Thursday 25 December 2014

Scissor Sisters detective leading investigation into recycling centre body parts find

Clodagh Sheehy

Published 11/08/2014 | 17:17

Killer in court...Charlotte Mulhall leaving Dublin's High Court after she today lost an appeal against her conviction for the gruesome murder of her mother's African boyfriend. PRESS ASSOCIATION Photo. Picture date: Tuesday, March 11, 2008. See PA story COURTS Mulhall Ireland. Photo credit should read: Niall Carson/PA Wire...A
Charlotte Mulhall

The detective who solved the infamous Scissor Sisters murder is now heading up the search to identify the body parts found in a Dublin recycling plant.

Detective Superintendent Christy Mangan led the inquiry into the murder of Farah Noor, whose headless body was found in March 2005 and whose identity took months to unravel.

Now he is faced with an even tougher task to identify the man, parts of whose body have been found at the Thornton's recycling plant in Dublin.

In the Farah Noor case all of the dismembered body, apart from his head which was never found, had been placed in black bin bags. In the current case only a complete leg and some bone and skull fragments have been found so far.

No vital organs, hands or teeth have been discovered, which would help to make a positive identification.

An initial post mortem has been unable to determine the cause of death but gardai believe the person was murdered.

Officers are now immersed in a grisly search through 500,000 tonnes of rubbish at the recycling plant for more body parts.

Every tiny piece of possible evidence they do find has to be photographed and bagged before being transferred to Beaumont Hospital, where the parts are being pieced together in a mortuary.

Gardai may have to rely on a detailed scientific analysis of the bone to discover more about the victim.

This kind of analysis, known as Stable Isotope Profiling or Carbon Isotope Testing, can tell where a victim has come from through information about the person's diet, which lodges in their skeleton.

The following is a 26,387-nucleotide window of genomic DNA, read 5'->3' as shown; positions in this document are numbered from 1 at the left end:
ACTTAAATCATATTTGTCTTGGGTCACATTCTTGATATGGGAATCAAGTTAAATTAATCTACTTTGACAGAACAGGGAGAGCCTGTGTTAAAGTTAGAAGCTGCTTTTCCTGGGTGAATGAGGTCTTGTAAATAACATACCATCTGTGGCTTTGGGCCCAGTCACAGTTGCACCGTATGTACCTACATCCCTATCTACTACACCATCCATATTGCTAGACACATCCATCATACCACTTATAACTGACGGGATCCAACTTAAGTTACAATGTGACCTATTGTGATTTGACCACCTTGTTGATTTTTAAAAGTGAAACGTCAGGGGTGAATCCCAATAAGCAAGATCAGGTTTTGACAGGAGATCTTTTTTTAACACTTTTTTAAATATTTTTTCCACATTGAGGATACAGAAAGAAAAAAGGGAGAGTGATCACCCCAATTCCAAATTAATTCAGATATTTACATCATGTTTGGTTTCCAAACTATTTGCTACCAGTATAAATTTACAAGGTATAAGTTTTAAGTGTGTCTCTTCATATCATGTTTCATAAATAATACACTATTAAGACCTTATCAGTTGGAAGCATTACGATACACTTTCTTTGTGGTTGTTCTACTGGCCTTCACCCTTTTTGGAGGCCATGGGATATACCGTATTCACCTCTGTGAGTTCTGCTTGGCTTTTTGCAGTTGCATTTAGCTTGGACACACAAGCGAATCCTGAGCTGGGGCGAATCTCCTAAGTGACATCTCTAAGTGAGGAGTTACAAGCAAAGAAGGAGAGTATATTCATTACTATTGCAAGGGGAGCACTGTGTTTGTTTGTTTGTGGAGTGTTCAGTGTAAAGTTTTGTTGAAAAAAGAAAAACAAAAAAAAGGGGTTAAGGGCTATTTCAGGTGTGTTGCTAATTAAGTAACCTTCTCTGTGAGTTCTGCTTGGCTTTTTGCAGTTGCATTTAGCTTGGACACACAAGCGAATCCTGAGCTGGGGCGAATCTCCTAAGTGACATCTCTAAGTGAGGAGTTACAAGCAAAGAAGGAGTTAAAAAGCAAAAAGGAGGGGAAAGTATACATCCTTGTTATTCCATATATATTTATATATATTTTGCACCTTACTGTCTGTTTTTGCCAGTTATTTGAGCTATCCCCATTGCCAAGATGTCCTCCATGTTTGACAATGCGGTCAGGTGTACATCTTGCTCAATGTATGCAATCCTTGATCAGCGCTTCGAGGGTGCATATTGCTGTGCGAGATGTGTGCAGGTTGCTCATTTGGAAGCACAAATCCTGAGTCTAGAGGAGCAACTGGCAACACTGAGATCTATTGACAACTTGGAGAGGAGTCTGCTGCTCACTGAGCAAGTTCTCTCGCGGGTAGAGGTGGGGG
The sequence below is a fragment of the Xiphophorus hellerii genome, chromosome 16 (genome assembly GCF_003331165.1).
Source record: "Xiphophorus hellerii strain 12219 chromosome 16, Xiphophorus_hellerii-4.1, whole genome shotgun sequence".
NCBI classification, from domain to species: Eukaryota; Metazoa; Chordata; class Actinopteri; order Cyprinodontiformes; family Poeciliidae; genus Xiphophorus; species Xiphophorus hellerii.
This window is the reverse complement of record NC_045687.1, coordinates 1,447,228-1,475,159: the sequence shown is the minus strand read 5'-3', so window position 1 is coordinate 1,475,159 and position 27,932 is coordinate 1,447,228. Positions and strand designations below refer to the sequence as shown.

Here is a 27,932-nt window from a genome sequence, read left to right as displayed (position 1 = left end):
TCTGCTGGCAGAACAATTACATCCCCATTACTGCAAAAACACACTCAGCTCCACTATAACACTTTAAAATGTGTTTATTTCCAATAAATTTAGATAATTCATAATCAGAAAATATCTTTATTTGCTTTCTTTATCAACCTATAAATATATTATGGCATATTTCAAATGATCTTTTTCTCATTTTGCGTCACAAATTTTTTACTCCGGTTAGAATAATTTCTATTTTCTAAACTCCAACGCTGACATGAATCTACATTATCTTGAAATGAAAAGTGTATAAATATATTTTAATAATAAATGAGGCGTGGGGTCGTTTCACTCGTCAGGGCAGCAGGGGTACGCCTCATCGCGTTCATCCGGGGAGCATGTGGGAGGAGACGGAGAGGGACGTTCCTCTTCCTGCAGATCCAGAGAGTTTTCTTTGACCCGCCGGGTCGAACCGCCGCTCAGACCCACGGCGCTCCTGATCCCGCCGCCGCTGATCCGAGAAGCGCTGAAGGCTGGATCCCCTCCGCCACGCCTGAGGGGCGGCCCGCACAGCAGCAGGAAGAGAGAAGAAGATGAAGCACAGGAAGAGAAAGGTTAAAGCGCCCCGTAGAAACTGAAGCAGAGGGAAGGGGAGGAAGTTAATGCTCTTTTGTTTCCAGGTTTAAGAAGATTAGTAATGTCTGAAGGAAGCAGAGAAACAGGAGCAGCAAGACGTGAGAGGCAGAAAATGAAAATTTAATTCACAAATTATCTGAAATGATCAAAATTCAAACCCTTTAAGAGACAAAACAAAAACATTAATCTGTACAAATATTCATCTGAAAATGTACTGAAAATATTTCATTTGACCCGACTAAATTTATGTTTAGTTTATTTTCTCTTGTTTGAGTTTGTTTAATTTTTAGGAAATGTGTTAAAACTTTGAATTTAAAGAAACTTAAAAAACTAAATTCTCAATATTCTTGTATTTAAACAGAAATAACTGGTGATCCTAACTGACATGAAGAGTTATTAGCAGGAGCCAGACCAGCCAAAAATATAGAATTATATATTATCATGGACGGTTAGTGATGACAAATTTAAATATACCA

Farah Noor had to be identified through this process.

It revealed that Noor had come from the Horn of Africa and had come to Ireland about six years before his death.

Water molecules in his system also indicated that he was likely to live in Dublin's north inner city.

This focused the inquiry on Dublin's African community. An identity was suggested which was later confirmed by DNA testing with family members.

Once identified, gardai were able to trace Noor's last movements to a house in Richmond Cottages in Dublin, where he had been with his then-
girlfriend Kathleen Mulhall.

Her daughters were later convicted of beating Noor to death and cutting up his body with a kitchen knife.

Charlotte Mulhall was jailed for life for his murder, while Linda was convicted of manslaughter.

The leg found at the recycling plant was not in the latter stages of decomposition, indicating that the death is likely to have occurred in recent weeks.

Scientists will try to generate a DNA profile which can be checked against Garda Forensic records and also be checked worldwide through Interpol.

While gardai are not clear how the man was killed, they believe he was dumped at the recycling plant as the best way to hamper any murder investigation.

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